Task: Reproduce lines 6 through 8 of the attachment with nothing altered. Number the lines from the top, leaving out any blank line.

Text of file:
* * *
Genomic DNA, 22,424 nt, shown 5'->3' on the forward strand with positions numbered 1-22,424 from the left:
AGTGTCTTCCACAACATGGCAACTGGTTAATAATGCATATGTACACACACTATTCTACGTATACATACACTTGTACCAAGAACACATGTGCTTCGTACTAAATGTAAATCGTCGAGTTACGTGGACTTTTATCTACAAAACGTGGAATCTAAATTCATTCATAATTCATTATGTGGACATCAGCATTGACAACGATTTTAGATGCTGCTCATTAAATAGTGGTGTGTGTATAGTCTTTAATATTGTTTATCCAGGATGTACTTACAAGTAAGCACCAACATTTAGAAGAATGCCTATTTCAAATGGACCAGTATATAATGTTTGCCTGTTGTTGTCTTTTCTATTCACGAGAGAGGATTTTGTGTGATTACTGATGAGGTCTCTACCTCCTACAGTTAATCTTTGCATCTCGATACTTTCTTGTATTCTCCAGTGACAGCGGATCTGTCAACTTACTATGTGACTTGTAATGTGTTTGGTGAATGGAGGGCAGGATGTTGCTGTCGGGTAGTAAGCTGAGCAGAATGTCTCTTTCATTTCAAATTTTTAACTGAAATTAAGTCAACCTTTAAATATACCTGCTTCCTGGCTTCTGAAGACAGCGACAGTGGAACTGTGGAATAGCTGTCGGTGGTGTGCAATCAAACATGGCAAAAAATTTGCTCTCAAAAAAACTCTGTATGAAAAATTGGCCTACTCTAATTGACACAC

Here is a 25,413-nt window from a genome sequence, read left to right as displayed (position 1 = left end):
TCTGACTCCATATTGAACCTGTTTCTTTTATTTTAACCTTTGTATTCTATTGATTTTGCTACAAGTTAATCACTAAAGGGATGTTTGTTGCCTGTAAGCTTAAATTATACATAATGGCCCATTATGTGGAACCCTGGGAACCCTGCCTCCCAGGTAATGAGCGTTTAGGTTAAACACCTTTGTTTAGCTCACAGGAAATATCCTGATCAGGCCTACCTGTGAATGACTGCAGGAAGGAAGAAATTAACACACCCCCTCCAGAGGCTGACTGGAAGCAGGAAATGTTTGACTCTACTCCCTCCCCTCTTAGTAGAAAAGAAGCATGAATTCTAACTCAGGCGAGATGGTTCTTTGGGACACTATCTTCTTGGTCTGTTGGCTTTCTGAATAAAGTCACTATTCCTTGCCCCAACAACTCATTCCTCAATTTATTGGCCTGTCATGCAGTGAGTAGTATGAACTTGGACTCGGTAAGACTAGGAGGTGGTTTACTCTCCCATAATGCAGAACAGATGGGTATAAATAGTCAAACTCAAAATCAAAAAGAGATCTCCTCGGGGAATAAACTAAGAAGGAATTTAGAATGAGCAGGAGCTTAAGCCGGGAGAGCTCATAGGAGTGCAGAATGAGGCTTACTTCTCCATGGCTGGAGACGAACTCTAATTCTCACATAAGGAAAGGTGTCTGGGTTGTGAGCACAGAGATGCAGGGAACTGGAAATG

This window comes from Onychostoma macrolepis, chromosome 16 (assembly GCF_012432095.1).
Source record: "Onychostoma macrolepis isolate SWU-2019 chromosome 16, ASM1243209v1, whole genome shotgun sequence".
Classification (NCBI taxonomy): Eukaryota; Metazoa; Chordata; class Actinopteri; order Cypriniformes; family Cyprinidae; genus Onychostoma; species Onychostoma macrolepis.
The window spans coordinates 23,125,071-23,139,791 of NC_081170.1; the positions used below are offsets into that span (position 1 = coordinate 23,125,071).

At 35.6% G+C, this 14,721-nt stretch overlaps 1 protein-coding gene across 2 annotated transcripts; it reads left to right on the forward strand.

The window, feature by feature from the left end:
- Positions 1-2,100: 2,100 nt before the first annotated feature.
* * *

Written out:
Source record: "Onychostoma macrolepis isolate SWU-2019 chromosome 16, ASM1243209v1, whole genome shotgun sequence".
Classification (NCBI taxonomy): Eukaryota; Metazoa; Chordata; class Actinopteri; order Cypriniformes; family Cyprinidae; genus Onychostoma; species Onychostoma macrolepis.
The window spans coordinates 23,125,071-23,139,791 of NC_081170.1; the positions used below are offsets into that span (position 1 = coordinate 23,125,071).